Obama begins his address with “a special shout out” to Jeremiah Wright, the Chicago pastor who nearly derailed Obama’s campaign months later when his sermons attacking Israel and America and accusing the U.S. government of “inventing the HIV virus as a means of genocide against people of color” became public. To the audience at Hampton, Obama describes Wright as, “my pastor, the guy who puts up with me, counsels me, listens to my wife complain about me. He’s a friend and a great leader. Not just in Chicago, but all across the country.”
By the time Obama appeared at Hampton, Jeremiah Wright had become a political problem. Wright told The New York Times earlier that year that he would no longer be speaking on the campaign’s behalf because his rhetoric was considered too militant. And yet later in the Hampton speech Obama explicitly defends Wright from unnamed critics, a group he describes as “they”: “They had stories about Trinity United Church of Christ, because we talked about black people in church: ‘Oh, that might be a separatist church,’” Obama said mockingly.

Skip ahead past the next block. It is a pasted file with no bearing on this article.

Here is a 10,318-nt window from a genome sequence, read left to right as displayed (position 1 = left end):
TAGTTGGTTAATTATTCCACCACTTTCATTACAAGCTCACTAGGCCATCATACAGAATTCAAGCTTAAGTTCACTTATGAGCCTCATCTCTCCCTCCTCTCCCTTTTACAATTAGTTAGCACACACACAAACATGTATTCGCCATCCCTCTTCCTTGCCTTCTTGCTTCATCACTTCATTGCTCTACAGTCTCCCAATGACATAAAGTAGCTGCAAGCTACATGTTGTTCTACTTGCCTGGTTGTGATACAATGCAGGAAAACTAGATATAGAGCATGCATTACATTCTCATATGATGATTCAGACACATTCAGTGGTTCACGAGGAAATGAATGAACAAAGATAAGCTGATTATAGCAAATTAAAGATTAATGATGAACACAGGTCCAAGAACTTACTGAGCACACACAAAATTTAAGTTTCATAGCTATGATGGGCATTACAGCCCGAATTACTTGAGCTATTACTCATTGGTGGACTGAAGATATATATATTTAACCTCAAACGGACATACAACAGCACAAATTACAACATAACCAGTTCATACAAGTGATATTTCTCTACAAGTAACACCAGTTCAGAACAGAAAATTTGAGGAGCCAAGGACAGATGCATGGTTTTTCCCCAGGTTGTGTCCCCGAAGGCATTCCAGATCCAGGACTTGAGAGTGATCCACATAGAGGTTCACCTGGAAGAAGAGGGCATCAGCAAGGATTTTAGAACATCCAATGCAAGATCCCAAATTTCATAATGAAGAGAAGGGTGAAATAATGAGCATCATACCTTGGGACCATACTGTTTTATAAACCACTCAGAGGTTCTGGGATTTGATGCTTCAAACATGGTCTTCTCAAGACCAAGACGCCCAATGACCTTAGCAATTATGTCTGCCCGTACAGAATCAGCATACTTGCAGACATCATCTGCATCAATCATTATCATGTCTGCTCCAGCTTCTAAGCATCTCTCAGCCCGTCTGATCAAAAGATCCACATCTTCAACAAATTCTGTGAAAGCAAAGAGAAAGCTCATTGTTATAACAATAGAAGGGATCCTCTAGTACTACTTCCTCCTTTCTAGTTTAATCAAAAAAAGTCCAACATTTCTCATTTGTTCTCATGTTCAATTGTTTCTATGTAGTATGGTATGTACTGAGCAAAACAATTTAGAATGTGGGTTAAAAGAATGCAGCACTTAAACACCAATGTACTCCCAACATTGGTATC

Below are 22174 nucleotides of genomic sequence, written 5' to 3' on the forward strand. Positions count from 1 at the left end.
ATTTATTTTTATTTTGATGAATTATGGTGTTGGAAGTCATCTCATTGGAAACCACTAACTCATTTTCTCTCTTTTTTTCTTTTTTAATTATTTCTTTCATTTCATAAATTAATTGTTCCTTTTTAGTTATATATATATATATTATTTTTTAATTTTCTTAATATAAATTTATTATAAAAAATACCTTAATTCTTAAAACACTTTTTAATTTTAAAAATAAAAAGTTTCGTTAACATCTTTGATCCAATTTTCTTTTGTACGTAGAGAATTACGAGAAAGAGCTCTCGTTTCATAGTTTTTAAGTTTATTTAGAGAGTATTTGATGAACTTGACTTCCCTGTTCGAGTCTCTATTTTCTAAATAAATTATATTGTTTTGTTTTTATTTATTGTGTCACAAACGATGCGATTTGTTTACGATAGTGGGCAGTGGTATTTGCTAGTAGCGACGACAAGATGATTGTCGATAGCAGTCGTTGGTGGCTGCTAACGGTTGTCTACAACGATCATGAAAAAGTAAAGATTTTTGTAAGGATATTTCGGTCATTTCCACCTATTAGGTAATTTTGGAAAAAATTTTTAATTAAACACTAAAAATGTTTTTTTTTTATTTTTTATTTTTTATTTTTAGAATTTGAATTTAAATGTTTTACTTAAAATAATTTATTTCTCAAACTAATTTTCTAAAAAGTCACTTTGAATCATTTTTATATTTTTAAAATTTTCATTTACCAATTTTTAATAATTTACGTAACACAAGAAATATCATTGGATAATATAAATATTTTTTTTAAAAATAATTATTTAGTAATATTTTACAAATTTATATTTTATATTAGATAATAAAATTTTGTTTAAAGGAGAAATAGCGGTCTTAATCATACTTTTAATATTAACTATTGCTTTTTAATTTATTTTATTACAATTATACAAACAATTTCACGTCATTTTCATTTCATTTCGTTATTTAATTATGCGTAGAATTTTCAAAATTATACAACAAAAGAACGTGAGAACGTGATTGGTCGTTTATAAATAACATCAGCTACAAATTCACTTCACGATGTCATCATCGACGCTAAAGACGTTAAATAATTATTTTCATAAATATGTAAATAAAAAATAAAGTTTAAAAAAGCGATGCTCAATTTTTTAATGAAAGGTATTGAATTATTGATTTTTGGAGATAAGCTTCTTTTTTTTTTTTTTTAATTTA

Wright was about the only thing the media investigated on Obama. But it’s clear now that not all the media were interested in fully reporting what was going on.
It’s a remarkable moment, and not just for its resemblance to Kayne West’s famous claim that “George Bush doesn’t care about black people,” but also because of its basic dishonesty. By January of 2007, six months before Obama’s Hampton speech, the federal government had sent at least $110 billion to areas damaged by Katrina. Compare this to the mere $20 billion that the Bush administration pledged to New York City after Sept. 11.